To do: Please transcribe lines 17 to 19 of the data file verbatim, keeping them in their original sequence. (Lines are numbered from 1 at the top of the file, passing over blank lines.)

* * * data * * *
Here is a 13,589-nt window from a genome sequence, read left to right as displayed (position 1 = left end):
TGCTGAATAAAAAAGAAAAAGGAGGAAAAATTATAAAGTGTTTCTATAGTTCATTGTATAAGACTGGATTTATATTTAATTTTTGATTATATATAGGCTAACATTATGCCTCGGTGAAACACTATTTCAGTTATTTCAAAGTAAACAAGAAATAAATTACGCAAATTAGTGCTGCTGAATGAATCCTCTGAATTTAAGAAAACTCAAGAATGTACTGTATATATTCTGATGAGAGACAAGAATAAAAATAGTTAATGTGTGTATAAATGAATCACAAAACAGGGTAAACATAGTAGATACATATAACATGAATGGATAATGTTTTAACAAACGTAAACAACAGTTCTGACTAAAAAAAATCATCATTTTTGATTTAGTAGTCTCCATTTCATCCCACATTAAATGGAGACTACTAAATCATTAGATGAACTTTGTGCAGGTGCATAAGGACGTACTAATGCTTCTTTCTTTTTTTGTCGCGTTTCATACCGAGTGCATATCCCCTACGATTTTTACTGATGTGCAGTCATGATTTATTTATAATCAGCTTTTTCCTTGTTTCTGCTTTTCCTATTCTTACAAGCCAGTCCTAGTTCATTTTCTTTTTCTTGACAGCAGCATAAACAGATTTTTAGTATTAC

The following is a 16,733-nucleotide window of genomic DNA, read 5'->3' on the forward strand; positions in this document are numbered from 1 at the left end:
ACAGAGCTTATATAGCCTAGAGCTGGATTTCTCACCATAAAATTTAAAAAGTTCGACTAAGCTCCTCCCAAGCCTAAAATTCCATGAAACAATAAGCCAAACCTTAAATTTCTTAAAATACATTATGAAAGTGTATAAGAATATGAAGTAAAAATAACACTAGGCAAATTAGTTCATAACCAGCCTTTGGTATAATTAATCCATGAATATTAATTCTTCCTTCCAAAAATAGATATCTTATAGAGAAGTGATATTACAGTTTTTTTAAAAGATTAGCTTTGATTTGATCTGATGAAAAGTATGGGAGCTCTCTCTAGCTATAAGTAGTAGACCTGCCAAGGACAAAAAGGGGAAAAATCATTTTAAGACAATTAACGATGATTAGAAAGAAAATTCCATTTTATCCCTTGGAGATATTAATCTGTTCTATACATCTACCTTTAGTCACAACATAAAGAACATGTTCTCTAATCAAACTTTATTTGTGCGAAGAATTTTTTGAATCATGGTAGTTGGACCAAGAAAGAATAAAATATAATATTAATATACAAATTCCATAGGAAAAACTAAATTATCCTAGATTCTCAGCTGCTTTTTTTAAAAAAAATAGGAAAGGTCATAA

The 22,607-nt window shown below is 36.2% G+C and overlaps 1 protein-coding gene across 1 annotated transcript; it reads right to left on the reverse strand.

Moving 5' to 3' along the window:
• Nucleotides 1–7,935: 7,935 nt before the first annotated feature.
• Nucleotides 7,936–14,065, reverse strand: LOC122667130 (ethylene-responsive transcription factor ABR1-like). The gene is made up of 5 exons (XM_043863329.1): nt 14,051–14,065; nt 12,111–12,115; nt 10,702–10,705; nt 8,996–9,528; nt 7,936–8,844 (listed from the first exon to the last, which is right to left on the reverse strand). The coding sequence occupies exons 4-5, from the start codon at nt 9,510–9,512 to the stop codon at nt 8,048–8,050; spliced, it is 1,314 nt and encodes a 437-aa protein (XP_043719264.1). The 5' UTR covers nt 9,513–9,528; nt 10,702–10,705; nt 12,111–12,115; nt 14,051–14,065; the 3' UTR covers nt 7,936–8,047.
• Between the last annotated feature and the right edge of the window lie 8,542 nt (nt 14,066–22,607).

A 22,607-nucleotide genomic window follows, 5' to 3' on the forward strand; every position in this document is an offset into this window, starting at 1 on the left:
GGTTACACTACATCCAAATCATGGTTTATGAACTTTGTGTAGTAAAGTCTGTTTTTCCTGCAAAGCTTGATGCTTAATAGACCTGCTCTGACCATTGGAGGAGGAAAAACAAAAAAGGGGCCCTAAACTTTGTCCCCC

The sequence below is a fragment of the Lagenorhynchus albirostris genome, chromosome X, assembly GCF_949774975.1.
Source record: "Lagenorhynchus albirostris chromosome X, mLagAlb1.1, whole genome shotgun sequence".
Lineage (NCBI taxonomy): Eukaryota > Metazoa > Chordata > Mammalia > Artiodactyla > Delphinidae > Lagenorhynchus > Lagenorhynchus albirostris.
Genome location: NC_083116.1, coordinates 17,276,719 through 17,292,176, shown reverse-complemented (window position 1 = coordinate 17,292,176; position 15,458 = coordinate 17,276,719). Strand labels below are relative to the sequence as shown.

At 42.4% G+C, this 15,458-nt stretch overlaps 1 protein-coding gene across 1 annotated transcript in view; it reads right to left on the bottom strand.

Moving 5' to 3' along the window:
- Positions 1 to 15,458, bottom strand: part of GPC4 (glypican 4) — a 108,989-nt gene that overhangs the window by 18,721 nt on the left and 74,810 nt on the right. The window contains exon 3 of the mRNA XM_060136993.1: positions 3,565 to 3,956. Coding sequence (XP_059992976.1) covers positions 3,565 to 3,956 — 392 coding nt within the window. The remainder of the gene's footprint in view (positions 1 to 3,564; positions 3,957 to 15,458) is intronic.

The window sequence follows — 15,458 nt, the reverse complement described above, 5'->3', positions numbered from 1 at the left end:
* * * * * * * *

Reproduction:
Moving 5' to 3' along the window:
- Positions 1 to 15,458, bottom strand: part of GPC4 (glypican 4) — a 108,989-nt gene that overhangs the window by 18,721 nt on the left and 74,810 nt on the right. The window contains exon 3 of the mRNA XM_060136993.1: positions 3,565 to 3,956. Coding sequence (XP_059992976.1) covers positions 3,565 to 3,956 — 392 coding nt within the window. The remainder of the gene's footprint in view (positions 1 to 3,564; positions 3,957 to 15,458) is intronic.

The window sequence follows — 15,458 nt, the reverse complement described above, 5'->3', positions numbered from 1 at the left end: